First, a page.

Customary forests and timber management: a way forward in Indonesia
Customary and indigenous groups protect, manage, and use their forests in many ways, some relying on logging and the timber trade to support their livelihoods. Supporting customary groups to manage forests that they depend on helps reduce deforestation in tropical countries, recent research suggests.
In Indonesia’s West Sumatra Province, the Padang Hilalang community has traditionally managed some 20 000 hectares of forest near their settlement. Here, as in other customary areas, the community does not have full rights to legally harvest, sell or transport timber. This is because trees growing naturally in customary forests are not regulated under the country’s timber legality assurance system (Sistem Verifikasi Legalitas Kayu – the SVLK), which ensures the legality of timber sourced from Indonesia’s state and private forests.
Accommodating customary forest timber in Indonesia’s timber legality assurance system
To explore options for integrating customary forests into Indonesia’s SVLK and to assess options for legal and sustainable production and trade of timber from customary forests, the EU REDD Facility undertook a study in collaboration with the Indonesian Civil Society Organisation KARSA. Padang Hilalang was one of three customary communities covered by the study. The other two were Dayak Tomun in West Kalimantan and Oktim Orya in Papua. The research highlighted gaps between current timber harvesting and trading practices by customary groups, and existing regulations on use and administration of timber.
The field research component of the study provided insights on how these communities work toward legal recognition of their status and rights over forests, how they manage their forests and timber products, and the challenges they face and their aspiration in relation to forest and timber management.
The overall study – “Potential integration of customary forests into Indonesia’s national timber legality assurance system (SVLK)” – includes an extensive legal analysis, and was conducted in support of a clause in the Voluntary Partnership Agreement (VPA) between Indonesia and the European Union (EU) on Forest Law Enforcement, Governance, and Trade (FLEGT). The clause states that changes in the SVLK procedures related to customary forests shall be introduced to reflect the adoption of a landmark ruling in 2013 by Indonesia’s Constitutional Court ruling, repealing the provision in Indonesia’s Forestry Act stating that customary forests are a part of the State Forest Area. The FLEGT VPA is a legally binding bilateral trade agreement that aims to improve forest governance and promote trade in legal timber from Indonesia to the EU.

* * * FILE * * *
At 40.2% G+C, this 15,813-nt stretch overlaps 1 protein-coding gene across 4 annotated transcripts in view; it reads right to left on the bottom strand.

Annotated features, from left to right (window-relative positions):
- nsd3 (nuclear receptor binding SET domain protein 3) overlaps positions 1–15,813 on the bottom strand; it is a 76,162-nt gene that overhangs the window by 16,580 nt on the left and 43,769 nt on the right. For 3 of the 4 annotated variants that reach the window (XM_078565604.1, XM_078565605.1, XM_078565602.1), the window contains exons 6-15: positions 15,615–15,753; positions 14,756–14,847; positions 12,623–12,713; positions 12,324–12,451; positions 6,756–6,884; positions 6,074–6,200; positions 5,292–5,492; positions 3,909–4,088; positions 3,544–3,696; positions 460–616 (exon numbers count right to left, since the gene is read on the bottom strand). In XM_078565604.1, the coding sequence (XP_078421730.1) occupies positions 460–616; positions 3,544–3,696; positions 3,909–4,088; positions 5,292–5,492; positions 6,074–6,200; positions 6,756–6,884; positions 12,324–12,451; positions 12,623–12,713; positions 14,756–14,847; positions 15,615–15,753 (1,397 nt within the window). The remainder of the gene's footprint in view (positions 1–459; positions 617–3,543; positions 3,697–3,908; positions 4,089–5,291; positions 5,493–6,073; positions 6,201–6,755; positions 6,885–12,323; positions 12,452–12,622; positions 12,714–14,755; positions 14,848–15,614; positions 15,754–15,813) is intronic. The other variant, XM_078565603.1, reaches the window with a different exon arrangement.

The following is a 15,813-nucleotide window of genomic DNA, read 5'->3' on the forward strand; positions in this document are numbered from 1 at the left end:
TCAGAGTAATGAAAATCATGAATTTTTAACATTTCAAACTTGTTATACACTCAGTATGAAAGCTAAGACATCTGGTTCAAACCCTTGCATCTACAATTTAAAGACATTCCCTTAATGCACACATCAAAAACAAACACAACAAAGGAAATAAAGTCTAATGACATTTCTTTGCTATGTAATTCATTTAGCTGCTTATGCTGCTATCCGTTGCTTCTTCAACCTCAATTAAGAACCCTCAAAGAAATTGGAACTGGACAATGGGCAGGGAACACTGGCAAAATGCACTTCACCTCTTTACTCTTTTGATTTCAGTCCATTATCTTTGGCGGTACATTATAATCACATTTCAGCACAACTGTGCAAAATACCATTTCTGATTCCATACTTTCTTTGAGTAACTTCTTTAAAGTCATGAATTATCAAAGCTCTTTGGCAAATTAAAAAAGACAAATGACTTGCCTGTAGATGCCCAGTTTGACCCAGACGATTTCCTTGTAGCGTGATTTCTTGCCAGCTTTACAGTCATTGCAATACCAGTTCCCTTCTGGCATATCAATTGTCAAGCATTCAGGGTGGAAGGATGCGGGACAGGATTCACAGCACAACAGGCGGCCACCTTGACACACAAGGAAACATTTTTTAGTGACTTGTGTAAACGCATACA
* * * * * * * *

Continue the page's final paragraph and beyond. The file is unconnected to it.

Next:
Existing practice of timber harvesting and trading
In Padang Hilalang, customary land straddles two categories of forest as defined by the Government, which are ‘production forest’ and ‘other use area’. The community customary heads, known as ninik mamak, direct the management of customary land and resources, including timber. In the past five years, they have given the rights to two local companies to harvest timber from the customary community’s land under the ‘other use area’ status. Per existing regulations on timber legality, not all timber from the private forest can be harvested, however. Only “cultivated” timber from the non-natural standing stock can be logged in this customary area.
During the stand inventory before harvesting, Padang Hilalang customary community members ensure that the companies will only log certain timber situated outside the community’s sacred area, such as the ancestors’ graves. The inventory also involves officers from nearby forest management unit established by the Government. Thus far, timber harvesting has been conducted in less than ten percent of the Padang Hilalang customary land.
The agreement between the customary community and the harvesting companies includes benefit-sharing mechanisms based on the volume and type of timber harvested. The companies also help prepare the required timber transport documents, issued by the customary community members. Together with the letter explaining the land’s customary status issued by the ninik mamak, the transport documents ensure the legality of timber harvested in Padang Hilalang’s other use area. Timber from Padang Hilalang has mainly been used as materials for the furniture industry in the province.